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Vested and Unvested: Demystifying Stock Option Outcomes in Mergers and Acquisitions

Vested and Unvested: Demystifying Stock Option Outcomes in Mergers and Acquisitions

January 05, 2024

Are you currently experiencing a company takeover, or are you curious about the implications for your stock options in the event of an acquisition? You’re not alone. The uncertainties following an acquisition can make even the most composed employees anxious about their stock options. Here is what you need to know concerning acquisitions and the fate of your stock options.

Know Your Stock Options Terms

The terms in your grant agreement and the overall plan determine what happens to your stock options after an acquisition. Pay particular attention to the "change in control" or "qualifying event" bit of these documents to understand how your options might change.

The Fate of Vested Options

Your vested options stay safe because the acquiring company gets them, along with other contractual commitments, in a merger or reorganization. Vested options typically enjoy a degree of security. These options are contractual rights, and your company cannot unilaterally terminate them, except in cases where the plan allows the cancellation of all options following a change in control.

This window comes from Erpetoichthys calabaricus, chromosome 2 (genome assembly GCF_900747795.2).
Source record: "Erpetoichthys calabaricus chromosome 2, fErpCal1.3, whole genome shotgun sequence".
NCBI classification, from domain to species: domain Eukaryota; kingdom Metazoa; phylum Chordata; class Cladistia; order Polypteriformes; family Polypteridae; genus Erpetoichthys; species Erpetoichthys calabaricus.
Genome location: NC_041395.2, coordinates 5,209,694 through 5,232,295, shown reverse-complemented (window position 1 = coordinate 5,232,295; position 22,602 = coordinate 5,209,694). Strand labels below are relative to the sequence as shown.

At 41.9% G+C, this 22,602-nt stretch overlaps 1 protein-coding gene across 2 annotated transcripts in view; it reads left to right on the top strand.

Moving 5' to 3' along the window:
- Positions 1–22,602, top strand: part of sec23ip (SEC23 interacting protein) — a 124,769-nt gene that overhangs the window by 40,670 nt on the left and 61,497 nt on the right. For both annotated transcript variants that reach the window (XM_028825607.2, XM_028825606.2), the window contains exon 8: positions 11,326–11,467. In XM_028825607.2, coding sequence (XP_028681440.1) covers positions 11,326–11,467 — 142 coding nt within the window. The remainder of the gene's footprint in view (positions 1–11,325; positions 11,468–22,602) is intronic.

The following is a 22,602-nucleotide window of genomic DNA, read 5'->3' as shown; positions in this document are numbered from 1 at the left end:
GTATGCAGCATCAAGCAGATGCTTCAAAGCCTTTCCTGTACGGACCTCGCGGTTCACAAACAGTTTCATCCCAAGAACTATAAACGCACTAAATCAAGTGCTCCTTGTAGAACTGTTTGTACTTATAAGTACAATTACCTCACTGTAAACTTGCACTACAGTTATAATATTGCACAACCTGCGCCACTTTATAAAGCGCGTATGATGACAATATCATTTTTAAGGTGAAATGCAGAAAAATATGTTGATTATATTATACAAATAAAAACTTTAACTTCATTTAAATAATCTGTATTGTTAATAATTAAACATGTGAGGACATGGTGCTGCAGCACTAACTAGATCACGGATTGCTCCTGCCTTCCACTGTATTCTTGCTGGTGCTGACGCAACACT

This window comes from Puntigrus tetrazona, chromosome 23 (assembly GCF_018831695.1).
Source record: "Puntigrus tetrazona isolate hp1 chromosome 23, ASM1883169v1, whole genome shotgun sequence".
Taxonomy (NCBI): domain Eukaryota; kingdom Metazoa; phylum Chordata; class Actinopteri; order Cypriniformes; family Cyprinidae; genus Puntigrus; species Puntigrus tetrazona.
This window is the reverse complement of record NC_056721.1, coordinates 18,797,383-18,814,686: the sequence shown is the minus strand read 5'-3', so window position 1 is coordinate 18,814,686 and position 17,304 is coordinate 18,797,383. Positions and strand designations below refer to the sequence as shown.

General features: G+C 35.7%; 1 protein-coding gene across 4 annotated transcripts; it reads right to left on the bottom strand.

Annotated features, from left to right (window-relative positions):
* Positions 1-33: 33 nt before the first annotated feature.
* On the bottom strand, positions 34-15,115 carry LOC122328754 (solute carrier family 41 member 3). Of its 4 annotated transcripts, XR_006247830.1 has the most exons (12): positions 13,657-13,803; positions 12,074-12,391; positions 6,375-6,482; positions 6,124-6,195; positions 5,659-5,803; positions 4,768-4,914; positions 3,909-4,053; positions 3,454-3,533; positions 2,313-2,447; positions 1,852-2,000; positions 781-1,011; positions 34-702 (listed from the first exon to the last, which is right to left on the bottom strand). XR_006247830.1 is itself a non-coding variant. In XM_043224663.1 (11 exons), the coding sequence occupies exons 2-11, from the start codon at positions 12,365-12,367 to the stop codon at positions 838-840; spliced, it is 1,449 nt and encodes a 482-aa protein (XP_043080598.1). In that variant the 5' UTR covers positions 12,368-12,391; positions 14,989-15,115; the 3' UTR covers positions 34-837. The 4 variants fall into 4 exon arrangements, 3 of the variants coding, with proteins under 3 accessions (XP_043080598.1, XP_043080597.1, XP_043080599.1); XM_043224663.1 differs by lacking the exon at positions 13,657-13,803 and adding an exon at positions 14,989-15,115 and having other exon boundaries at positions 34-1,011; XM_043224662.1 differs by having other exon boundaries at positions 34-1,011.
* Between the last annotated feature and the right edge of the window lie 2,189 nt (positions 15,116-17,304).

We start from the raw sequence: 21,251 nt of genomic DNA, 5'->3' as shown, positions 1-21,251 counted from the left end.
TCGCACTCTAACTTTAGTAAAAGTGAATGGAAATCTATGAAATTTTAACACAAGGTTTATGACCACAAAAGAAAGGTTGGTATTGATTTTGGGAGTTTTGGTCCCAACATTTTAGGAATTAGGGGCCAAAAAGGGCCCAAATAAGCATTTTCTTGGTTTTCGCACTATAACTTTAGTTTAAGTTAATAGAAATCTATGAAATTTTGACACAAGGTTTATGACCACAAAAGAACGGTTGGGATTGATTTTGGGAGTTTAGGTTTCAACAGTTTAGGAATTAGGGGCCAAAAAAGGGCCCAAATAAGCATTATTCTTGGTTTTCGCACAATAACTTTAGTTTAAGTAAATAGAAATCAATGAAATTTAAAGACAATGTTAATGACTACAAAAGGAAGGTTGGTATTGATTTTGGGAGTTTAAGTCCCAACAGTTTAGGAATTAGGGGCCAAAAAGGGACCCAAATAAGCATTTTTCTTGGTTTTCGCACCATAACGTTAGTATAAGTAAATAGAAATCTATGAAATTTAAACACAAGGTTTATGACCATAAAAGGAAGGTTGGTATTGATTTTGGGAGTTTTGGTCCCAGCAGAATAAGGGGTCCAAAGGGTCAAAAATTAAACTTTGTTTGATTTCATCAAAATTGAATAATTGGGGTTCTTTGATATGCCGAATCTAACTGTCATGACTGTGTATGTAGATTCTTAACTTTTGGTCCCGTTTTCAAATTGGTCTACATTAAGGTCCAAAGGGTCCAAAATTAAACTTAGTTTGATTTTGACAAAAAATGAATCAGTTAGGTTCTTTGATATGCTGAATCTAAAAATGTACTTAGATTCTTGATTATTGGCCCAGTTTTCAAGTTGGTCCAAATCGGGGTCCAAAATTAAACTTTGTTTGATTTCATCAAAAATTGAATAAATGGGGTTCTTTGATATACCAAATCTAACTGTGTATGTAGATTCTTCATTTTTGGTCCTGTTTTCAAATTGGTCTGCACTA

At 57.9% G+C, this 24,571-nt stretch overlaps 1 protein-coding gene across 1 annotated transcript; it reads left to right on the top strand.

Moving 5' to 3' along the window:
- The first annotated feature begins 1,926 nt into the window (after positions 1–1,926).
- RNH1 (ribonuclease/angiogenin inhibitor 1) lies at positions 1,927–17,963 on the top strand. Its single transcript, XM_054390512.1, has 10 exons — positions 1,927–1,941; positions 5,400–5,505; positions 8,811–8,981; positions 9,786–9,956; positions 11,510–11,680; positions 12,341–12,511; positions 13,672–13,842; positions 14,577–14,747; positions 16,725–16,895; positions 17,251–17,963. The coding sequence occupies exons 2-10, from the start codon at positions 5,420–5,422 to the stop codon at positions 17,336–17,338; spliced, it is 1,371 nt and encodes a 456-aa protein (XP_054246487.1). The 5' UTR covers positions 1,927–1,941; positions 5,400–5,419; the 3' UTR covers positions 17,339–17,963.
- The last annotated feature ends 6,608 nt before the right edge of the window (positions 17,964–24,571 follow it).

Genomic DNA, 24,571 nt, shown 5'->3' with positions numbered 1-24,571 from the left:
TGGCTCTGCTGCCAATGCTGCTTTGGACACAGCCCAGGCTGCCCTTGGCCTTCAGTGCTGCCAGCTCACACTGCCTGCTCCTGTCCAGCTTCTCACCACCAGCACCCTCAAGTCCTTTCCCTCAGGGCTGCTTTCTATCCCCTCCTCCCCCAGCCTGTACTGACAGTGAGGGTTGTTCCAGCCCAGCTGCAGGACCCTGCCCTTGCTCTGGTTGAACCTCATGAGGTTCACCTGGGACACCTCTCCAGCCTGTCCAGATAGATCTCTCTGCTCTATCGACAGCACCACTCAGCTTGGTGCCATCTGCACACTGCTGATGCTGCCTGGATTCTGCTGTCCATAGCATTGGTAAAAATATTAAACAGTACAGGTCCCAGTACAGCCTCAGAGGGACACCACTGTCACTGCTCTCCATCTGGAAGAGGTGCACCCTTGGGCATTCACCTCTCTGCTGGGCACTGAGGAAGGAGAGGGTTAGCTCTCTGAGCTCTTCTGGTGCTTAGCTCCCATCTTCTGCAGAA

In an asset acquisition, where the buyer acquires your company's assets instead of its stock (common in smaller or pre-IPO deals), your rights do not transfer to the buyer. Your company will eventually close, distributing assets like cash. Check what your company received for its assets and preferences among preferred stock investors, such as venture capital firms, to know what you might get for your vested options.

The Fate of Unvested Options

The crux of the matter lies with unvested options during an acquisition. Unvested options may undergo acceleration, allowing employees to gain quicker access to the benefits of their stock options. Some plans grant flexibility to your company's board of directors or a designated committee for deciding the specifics of unvested options acceleration. The agreements might give the board absolute discretion, or the stock plan documents could mandate acceleration.

Acceleration Events

Acceleration events are particular triggers that speed up the vesting of unvested stock options. These events hinge on specific numerical thresholds. They include:

  • A hostile takeover triggered by a 50% change in the company board seats
  • A 40% acquisition of company stock by an individual, entity, or group
  • Shareholder approval exceeding 60% for an acquisition by non-shareholders
  • Shareholder approval surpassing 60% for company liquidation, dissolution, and a company asset sale

Events can either speed things up on their own (single triggers) or require a combination of two events (double triggers). The acceleration percentages in double triggers vary based on certain criteria. For example, a change in control might accelerate your stock options by 25%. However, if your employment abruptly ends without cause due to the change in control, the acceleration could increase to 75%.